It seems the party appears intent on following in the footsteps of the likes of the late Mobutu.
State corruption has taken hold with utter disregard for ethics and democratic norms in a cynical exploitation of the post-apartheid transformation agenda. For example, large-scale corruption is often framed around the liberation struggle rhetoric of empowering black people.
The reality is that the black elite enrich themselves and their families through government tenders and other questionable and unethical means.
Former president Jacob Zuma is the “poster boy” for this black kleptocracy. He and his associates, the Gupta family, captured the post-apartheid state with the sole purpose of exercising power to shape policy making, and to control political institutions to their own advantage.
Dishonest politics has become a defining feature of post-apartheid politics while the legitimate fight against corruption is being made analogous to racism. It is a politics that is characterised by lack of ethics, morals, and logic, and has no legitimate place in a democratic society.
Yet it continues to trickle down to other societal institutions. Transport minister Fikile Mbalula recently described the Passenger Rail Agency of the country as a broken organisation, struggling to provide an efficient and committed passenger rail service.
Meanwhile, South African Airways has been forced into a voluntary business rescue after its working capital dried up and the national treasury refused another bailout.
Of course, the private sector is not corruption free. Corporate businesses that have been associated with state capture include Deloitte, McKinsey, KPMG, Bain & Company.
The breakdown in social order reveals a dysfunctional political system that rewards sycophants, con artists, thugs, greed, and antisocial attributes. The development of this patronage network is the product of the ANC’s cadre deployment policy. This values party membership over ability and probity.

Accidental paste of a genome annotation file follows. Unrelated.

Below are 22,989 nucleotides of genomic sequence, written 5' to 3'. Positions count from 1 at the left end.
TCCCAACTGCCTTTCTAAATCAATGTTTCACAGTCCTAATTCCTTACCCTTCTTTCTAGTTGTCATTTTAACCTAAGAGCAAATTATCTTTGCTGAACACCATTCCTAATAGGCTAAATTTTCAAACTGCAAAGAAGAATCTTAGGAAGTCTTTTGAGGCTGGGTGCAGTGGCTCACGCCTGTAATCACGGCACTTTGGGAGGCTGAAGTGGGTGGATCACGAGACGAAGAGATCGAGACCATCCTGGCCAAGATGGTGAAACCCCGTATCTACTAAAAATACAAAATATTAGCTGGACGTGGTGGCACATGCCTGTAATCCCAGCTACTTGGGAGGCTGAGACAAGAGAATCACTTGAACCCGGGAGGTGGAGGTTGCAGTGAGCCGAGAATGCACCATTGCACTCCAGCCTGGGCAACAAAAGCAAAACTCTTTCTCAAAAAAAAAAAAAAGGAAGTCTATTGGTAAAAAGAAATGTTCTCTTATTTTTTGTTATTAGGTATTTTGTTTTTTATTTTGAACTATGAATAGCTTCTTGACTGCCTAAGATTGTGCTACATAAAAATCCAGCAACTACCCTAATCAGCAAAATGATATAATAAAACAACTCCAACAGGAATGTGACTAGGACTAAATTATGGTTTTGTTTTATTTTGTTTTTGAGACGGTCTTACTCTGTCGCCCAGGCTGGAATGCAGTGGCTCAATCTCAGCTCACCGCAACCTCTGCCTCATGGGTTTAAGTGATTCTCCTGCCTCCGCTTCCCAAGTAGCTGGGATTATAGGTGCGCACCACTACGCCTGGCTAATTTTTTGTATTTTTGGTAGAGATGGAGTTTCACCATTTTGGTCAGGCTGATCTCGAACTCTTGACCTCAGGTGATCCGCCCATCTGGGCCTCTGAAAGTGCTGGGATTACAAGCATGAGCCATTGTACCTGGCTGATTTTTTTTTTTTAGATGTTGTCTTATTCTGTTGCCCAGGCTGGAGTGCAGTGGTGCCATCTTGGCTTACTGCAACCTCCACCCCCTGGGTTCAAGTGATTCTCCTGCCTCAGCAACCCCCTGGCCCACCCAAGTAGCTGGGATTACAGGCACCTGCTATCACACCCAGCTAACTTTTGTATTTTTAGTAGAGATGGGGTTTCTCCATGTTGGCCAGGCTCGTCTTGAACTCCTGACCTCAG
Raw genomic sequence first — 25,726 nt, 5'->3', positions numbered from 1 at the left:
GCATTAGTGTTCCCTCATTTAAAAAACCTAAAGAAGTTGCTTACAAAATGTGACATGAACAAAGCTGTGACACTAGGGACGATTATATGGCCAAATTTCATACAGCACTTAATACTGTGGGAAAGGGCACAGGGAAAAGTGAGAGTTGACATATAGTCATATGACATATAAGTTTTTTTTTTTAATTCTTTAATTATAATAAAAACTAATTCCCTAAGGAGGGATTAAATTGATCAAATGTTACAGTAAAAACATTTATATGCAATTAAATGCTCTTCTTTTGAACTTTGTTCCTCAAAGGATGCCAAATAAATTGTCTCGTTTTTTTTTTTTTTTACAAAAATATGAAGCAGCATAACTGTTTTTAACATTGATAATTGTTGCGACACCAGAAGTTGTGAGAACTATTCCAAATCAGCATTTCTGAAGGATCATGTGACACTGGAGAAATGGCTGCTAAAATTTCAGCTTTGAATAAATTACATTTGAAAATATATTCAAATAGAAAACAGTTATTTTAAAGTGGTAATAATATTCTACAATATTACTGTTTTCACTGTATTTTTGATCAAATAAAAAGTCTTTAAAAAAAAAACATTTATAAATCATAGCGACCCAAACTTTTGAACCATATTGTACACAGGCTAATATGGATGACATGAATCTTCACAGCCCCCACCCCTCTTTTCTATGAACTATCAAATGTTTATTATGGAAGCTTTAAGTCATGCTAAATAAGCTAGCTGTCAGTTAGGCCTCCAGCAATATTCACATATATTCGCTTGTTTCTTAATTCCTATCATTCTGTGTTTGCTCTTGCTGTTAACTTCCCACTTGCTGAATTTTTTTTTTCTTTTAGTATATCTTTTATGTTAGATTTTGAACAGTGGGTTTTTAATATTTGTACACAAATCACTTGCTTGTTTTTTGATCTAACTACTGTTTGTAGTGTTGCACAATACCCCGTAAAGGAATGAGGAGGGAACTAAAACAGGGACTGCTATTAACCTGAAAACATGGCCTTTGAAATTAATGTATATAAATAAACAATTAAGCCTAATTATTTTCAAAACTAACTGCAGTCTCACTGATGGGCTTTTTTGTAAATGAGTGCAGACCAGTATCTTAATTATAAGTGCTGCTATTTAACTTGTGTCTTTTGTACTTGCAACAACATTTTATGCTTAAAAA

Lessons from history not learnt
The history of democratic South Africa shows that the ANC has failed to learn from the experiences of post-colonial Africa, and thus avoid its unsavoury parts.
Instead, it has chosen to walk in the footsteps of other corrupt post-colonial African leaders. Small wonder that its frustrated citizens have turned to the courts to force the government to govern in their interests.
The latest example of this the Makhanda High Court ruling that the Makana Municipality be dissolved and placed under administration for failing to carry out its constitutional obligations to its citizens. The court found that the ANC-run municipality had failed to “promote a healthy and sustainable environment for the community”, as required by the country’s constitution.
More such political collisions between the country’s cherished democratic norms and the corrupt post-colonial political elites are needed to change the current political trajectory of corruption and incompetence. That is the only antidote.
- Mandisi Majavu, Senior Lecturer, Department of Political and International Studies, Rhodes University.
- This article is republished from The Conversation under a Creative Commons license. Read the original article.